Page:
Petitioner now argues that because his "bond was reinstated in said case" (the Franklin County matter), "said charge [in Williamson County] was brought in violation of the Illinois Rules of Professional Conduct, Rule 3.8"[1] (Doc. 1, p. 2, ¶ 9). Further, the State's Attorney has the duty to safeguard the constitutional rights of all, including the petitioner. Garnati's alleged "misconduct" has now "tainted the entirety of the cases of [petitioner], wherein he is not able to get a hearing free of relief." Id. at ¶ 11. Petitioner then asks for all charges against him to be dismissed. He asserts that he is being held "in violation of statute and law, " and that his time in custody has exceeded the time required by the Constitution (Doc. 1, pp. 2-3, ¶¶ 13-14). He concludes by requesting an order granting his immediate release.

Discussion

Rule 4 of the Rules Governing § 2254 Cases in United States District Courts provides that upon preliminary consideration by the district court judge, "[i]f it plainly appears from the petition and any attached exhibits that the petitioner is not entitled to relief in the district court, the judge must dismiss the petition and direct the clerk to notify the petitioner." Rule 1(b) of those Rules gives this Court the authority to apply the rules to other habeas corpus cases. After carefully reviewing the petition and exhibits in the present case, the Court concludes that petitioner is not entitled to relief, and the petition must be dismissed, albeit without prejudice.

Under the abstention doctrine outlined in Younger v. Harris, 401 U.S. 37 (1971), a federal court should not interfere with pending state judicial proceedings unless "special circumstances" exist. Braden v. 30th Judicial Circuit Court of Kentucky, 410 U.S. 484 (1973); Sweeney v. Bartow, 612 F.3d 571 (7th Cir. 2010); Brunken v. Lance, 807 F.2d 1325, 1330 (7th Cir. 1986) (citing Middlesex Cnty. Ethics Comm. v. Garden State Bar Ass'n, 457 U.S. 423, 431 (1982)); Neville v. Cavanaugh, 611 F.2d 673, 675 (7th Cir. 1979). Such special circumstances are generally limited to issues of double jeopardy and speedy trial. Braden, 410 U.S. at 489-92; Sweeney, 612 F.3d at 573. Moreover, in the interest of comity between federal and state courts, a habeas petitioner must exhaust his state court remedies before seeking relief in federal court. Braden, 410 U.S. at 490-92; Neville, 611 F.2d at 675.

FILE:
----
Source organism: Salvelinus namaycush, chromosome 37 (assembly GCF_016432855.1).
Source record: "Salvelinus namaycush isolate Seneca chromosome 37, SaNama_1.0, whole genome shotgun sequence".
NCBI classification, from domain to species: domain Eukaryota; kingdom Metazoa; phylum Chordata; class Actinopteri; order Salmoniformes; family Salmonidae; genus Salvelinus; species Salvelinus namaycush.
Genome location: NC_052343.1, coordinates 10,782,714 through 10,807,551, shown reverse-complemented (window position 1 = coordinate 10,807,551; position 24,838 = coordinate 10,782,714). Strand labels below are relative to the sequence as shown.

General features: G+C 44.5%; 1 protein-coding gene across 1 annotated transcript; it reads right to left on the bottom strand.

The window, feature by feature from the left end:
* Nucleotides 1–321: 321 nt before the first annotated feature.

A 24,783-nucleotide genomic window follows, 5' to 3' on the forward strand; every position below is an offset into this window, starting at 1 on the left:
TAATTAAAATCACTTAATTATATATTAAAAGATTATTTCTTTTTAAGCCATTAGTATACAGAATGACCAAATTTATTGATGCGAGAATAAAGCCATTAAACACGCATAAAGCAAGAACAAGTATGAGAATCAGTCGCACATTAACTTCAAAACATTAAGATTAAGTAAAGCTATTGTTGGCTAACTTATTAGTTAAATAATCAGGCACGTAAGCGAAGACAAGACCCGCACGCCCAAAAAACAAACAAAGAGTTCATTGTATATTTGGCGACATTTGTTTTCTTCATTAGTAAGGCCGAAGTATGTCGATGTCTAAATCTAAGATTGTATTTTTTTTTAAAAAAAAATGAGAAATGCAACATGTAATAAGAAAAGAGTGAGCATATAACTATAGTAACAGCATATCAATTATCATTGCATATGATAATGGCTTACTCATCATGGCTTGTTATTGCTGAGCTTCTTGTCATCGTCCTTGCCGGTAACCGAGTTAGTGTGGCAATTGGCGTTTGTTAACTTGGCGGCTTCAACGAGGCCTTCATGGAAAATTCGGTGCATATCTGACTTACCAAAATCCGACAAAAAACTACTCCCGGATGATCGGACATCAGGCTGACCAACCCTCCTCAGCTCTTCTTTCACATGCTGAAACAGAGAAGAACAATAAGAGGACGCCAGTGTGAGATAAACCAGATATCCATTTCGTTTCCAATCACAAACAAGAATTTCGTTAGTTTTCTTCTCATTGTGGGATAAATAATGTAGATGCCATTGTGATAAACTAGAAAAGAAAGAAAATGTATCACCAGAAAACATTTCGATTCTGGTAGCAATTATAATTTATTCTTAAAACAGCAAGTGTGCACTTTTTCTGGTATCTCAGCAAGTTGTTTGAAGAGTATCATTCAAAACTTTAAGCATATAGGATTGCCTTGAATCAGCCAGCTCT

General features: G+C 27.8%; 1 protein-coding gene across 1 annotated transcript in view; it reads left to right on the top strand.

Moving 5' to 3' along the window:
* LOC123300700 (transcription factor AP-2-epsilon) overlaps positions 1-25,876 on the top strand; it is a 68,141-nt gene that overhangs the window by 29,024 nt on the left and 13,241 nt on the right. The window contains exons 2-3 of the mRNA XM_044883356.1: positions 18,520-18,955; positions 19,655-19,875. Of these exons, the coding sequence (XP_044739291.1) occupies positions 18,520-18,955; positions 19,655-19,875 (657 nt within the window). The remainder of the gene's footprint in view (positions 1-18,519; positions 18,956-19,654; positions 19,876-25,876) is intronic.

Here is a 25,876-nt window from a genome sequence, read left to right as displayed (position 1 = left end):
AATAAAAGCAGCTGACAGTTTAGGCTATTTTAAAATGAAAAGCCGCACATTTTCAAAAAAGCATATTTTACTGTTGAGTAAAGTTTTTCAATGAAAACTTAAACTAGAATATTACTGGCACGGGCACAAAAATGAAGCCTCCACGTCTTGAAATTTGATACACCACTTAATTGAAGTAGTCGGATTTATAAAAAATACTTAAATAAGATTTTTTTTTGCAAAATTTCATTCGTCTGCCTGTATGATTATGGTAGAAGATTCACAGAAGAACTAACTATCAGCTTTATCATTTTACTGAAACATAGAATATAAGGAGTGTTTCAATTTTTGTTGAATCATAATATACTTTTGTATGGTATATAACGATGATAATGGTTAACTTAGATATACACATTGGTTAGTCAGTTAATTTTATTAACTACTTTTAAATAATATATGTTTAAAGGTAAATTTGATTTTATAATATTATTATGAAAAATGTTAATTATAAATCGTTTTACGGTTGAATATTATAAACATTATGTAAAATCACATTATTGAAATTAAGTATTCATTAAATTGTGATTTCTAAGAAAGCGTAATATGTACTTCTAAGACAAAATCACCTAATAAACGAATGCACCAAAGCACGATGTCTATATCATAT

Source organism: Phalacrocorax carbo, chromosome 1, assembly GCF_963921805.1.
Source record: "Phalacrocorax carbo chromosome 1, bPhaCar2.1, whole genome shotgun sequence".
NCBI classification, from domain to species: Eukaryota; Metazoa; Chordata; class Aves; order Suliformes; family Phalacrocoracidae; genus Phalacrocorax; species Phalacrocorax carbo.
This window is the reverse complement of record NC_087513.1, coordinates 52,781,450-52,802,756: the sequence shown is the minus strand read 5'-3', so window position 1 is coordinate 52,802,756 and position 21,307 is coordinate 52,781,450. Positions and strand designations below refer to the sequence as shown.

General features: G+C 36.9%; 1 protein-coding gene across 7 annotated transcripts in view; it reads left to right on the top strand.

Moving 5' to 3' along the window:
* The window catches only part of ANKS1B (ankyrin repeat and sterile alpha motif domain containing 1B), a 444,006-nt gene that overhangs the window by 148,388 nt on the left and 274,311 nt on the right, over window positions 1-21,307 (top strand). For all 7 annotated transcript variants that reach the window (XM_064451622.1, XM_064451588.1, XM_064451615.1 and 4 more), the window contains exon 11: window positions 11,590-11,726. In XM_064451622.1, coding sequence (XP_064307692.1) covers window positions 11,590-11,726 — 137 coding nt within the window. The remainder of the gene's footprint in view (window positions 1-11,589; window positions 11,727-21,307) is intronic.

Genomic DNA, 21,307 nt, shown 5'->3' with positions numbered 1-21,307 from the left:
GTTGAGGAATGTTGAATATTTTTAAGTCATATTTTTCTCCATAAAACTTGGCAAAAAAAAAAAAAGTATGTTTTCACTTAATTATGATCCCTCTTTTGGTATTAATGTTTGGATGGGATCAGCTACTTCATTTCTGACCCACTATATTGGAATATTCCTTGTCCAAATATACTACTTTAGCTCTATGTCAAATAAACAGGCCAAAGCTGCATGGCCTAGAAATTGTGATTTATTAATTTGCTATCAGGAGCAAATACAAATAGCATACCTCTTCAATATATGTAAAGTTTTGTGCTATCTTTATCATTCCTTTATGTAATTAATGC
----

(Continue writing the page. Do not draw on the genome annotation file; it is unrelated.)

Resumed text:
Even in the situation where a person who is the subject of a pending state proceeding has exhausted his state remedies by appealing to the highest state court, the Seventh Circuit has explained that the Younger doctrine would permit federal habeas relief only where "immediate federal intervention is necessary to prevent the challenge [to the legality of his custody] from becoming moot." Sweeney, 612 F.3d at 573 (prisoner facing commitment as a "sexually violent person" moved to dismiss state case, exhausted state interlocutory appeal, then applied for federal habeas relief while state commitment proceeding was still pending). Either a speedy trial challenge or a double jeopardy challenge would meet this test, because postponing the consideration of a federal habeas claim until the end of the state proceeding would mean that any relief would come too late to prevent the violation of the prisoner's rights. Id.; see also Neville, 611 F.2d at 676 (contrasting a double jeopardy claimaint, who has already "endured the rigors of a criminal trial, " with a petitioner who has not yet been tried on any pending indictment).